The authors note that crime rates were already declining. Other activities may have contributed to the decline in crime found through the analysis, including the Met-wide Operation Eagle Eye, which was an effort to better address street robberies, and the regeneration efforts of Peckham town center and the “five estates” area, which led to changes in the town center layout and the relocation of certain cameras.

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Sarno, Hough, and Bulos (1999) looked at the costs of and potential savings from the program. They calculated the annual costs, including capital costs and maintenance/operating expenditures, at £280,000 for the area. If 70 crimes were prevented each year at each site, the cost per recorded crime prevented would be £1,000. They do not include estimates of the savings to victims and government per crime, and thus whether there are overall savings owing to the project, but they do compare the costs of the project per crime prevented with the costs of using other methods. The costs for these other methods ranged from £2,000 to £4,000 per crime prevented.
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Evidence-Base (Studies Reviewed)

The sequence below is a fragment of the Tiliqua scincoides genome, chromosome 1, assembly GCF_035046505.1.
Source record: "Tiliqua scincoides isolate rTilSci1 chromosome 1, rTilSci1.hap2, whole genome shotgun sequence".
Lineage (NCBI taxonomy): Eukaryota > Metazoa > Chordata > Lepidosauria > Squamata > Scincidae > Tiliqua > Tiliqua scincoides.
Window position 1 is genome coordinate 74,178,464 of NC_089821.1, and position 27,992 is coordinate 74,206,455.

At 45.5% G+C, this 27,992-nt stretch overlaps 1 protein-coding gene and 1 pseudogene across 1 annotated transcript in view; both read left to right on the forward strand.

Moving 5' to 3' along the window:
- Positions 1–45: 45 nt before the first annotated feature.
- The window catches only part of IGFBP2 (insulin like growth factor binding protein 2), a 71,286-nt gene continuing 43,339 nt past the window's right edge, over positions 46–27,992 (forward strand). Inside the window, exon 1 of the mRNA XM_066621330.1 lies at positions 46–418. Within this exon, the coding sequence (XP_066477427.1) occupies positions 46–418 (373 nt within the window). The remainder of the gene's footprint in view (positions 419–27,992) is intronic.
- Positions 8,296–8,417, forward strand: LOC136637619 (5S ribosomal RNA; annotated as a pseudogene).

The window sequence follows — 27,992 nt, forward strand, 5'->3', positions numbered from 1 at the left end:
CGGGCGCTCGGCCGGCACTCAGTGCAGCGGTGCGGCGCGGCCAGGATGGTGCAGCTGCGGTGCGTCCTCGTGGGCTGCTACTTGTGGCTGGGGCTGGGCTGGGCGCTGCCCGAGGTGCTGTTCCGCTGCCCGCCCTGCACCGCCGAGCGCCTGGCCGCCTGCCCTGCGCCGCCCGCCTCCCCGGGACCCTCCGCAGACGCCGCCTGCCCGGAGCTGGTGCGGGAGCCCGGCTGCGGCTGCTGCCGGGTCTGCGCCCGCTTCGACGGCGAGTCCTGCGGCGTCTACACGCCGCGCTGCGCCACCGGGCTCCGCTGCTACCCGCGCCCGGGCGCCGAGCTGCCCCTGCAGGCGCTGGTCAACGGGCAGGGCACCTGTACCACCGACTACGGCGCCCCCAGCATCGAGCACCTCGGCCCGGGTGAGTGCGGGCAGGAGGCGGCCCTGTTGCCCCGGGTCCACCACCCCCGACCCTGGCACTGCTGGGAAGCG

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These sources were used in the development of the program profile:

Study 1
Sarno, Chris, Michael Hough, and Marjorie Bulos. 1999. Developing a Picture of CCTV in Southwark Town Centres: Final Report. London, England: South Bank University.
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Related Practices

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Following are practices that are related to this program:

Closed Circuit Television (CCTV) Surveillance
Public surveillance systems include a network of cameras and components for monitoring, recording, and transmitting video images. The ultimate goal of installing public surveillance cameras is to reduce both property and personal crime. The practice was rated Promising for reducing overall crime and property offenses (i.e. vehicle crimes), but rated No Effects on impacting violent crime.

Evidence Ratings for Outcomes:
Promising - One Meta-Analysis Crime & Delinquency - Multiple crime/offense types
Promising - One Meta-Analysis Crime & Delinquency - Property offenses
No Effects - One Meta-Analysis Crime & Delinquency - Violent offenses
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Program Snapshot

Gender: Both

Geography: Suburban, Urban

Setting (Delivery): Other Community Setting

Program Type: Community Awareness/Mobilization, Community Crime Prevention , Crime Prevention Through Environmental Design/Design Against Crime, Situational Crime Prevention, General deterrence

Current Program Status: Active